A Scrap Felt bowl

Click to access felt-scrap-bowl-tutorial.pdf

It has been a busy month for me, with family visits, and babysitting duties. With all that excitement I had totally forgotten that my scheduled post for the forum was due until the other day. What to do?

I have been wanting to try Ruth’s scrap felt tutorial for a little while, so I thought this is an ideal time to try my hand and make a bowl. The link for Ruth’s tutorial is above.

I have some pieces of commercial scrap felt in a variety of colours,  bought some time ago from a craft shop sale. I also have some small pieces of me made felt. Some glittery yarn was used. I found some Madeira Avalon water soluble firm stabilizer in a cupboard. I used a 12″square of the Avalon, or rather 2 squares of it, and sandwiched the felt pieces, and the glittery yarn in the middle. Ruth suggests to very lightly dampen the felt pieces to stop them moving about; I very lightly spritzed the arranged felt pieces before placing the water soluble Avalon on top. This definitely stopped the pieces moving. I placed a few pins around the edges to secure, and transferred to my sewing machine.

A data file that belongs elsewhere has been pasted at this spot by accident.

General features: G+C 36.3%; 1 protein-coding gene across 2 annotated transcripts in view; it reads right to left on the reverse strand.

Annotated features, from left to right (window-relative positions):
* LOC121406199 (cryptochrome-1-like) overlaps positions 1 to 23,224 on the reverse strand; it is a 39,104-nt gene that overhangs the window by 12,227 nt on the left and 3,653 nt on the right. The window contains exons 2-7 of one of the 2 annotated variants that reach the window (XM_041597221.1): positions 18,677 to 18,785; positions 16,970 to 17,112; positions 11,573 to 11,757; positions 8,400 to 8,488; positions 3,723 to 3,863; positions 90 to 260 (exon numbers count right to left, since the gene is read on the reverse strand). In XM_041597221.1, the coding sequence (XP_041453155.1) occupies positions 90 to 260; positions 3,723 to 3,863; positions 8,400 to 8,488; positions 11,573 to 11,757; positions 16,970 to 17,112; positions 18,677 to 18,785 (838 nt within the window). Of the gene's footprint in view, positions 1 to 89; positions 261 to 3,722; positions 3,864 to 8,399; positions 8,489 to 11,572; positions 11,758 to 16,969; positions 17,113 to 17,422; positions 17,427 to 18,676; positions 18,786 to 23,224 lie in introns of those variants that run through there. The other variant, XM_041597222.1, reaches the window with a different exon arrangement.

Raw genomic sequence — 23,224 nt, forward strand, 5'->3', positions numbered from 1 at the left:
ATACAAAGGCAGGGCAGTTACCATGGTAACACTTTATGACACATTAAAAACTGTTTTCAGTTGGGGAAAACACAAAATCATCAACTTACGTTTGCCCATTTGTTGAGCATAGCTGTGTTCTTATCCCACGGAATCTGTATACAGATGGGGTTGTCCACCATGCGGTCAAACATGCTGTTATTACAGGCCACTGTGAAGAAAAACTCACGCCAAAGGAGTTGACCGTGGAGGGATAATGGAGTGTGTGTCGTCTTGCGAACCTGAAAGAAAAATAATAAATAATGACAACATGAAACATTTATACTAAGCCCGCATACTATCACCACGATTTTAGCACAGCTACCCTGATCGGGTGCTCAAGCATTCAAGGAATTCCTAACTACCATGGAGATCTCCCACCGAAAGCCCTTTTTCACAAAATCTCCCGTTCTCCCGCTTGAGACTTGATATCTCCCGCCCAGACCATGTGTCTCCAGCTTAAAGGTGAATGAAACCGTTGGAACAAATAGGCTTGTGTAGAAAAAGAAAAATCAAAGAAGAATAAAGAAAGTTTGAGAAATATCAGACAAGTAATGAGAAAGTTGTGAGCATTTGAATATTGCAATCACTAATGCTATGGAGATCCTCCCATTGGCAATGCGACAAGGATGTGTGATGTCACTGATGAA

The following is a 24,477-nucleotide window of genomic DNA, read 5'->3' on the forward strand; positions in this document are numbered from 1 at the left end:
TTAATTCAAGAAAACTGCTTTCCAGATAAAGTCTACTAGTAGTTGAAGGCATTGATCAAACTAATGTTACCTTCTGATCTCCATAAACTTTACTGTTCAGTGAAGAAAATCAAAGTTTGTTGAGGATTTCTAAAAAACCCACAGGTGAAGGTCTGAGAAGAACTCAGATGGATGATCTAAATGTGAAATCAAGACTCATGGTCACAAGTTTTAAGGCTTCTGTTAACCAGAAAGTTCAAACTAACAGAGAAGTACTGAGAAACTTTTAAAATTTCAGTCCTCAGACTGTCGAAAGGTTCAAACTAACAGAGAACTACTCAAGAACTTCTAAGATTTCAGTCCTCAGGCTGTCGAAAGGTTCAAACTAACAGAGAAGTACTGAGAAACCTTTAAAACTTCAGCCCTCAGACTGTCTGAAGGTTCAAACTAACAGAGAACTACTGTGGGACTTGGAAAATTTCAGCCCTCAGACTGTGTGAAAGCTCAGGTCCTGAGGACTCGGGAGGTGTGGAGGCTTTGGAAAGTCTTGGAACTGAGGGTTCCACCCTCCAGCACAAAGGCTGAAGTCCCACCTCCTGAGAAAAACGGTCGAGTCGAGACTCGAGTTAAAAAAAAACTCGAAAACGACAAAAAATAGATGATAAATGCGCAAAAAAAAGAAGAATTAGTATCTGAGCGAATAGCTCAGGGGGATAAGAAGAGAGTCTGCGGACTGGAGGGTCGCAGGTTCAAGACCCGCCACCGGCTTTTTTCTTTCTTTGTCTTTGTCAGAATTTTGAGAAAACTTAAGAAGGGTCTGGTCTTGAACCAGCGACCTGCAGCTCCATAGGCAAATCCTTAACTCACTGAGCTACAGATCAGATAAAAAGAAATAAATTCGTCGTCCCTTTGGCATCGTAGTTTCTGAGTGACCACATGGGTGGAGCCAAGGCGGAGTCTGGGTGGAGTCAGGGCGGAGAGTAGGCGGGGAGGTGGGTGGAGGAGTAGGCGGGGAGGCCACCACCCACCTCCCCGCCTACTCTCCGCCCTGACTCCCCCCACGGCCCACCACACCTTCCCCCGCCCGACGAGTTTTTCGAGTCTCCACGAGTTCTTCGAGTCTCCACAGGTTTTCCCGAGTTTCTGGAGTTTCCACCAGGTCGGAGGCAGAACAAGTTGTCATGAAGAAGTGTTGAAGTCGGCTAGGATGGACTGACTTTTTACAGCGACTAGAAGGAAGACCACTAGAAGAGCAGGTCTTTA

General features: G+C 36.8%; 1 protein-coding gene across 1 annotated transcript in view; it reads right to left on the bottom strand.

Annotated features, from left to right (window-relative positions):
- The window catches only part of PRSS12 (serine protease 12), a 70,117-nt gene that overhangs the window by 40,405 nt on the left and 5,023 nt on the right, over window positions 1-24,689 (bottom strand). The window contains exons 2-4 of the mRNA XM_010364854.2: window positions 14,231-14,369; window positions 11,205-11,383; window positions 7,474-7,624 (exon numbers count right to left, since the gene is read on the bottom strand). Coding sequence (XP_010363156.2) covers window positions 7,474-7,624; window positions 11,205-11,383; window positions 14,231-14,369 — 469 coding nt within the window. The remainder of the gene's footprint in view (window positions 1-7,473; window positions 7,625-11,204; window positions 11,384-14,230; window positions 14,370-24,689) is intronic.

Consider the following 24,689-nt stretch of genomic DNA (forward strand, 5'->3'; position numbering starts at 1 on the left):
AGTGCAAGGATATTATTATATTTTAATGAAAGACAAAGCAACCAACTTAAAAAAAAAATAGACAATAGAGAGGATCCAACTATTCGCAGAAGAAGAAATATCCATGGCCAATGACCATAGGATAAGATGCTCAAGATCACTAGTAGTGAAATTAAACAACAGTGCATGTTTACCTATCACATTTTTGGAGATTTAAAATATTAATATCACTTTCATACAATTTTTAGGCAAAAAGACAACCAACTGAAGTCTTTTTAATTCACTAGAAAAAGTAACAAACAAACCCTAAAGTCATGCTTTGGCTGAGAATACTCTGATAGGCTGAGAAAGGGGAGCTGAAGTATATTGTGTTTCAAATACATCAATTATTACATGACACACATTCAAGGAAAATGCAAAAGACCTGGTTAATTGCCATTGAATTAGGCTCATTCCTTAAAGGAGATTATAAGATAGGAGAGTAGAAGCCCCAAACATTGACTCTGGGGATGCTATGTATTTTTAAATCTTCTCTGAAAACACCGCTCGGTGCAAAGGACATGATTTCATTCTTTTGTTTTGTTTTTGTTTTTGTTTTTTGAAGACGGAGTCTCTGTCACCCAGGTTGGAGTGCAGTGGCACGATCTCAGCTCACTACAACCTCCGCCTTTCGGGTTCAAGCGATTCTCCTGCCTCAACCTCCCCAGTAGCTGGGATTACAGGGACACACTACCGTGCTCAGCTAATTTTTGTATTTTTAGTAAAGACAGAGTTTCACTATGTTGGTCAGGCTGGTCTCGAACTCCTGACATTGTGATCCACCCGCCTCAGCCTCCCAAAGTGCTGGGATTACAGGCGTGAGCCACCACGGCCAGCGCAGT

Stitching, was as Ruth suggests, in a circular pattern starting around the outside edge, and working towards the centre. Then further stitching in a spindle/spoke pattern to further secure all the pieces. All the pins are now removed and nothing is moving! Then I made some small circles all over the piece in a different thread colour.


Completed stitching, top and bottom.

The water soluble material was trimmed and I rinsed the piece in some hot water, for perhaps 20 – 30 seconds. Ruth suggests that some of the stabilizer should remain to help stiffen the bowl as it dries. I placed the felt over a glass dish to dry overnight.

I changed the dish to a tin of beans after an hour or so, and I think it will provide a  better final shape. I am really pleased with the outcome, so much so I made another bowl and that is drying just now. The second bowl is more ‘holey’ than the first, both are very firm, and wondering if I should have rinsed out more of the water soluble.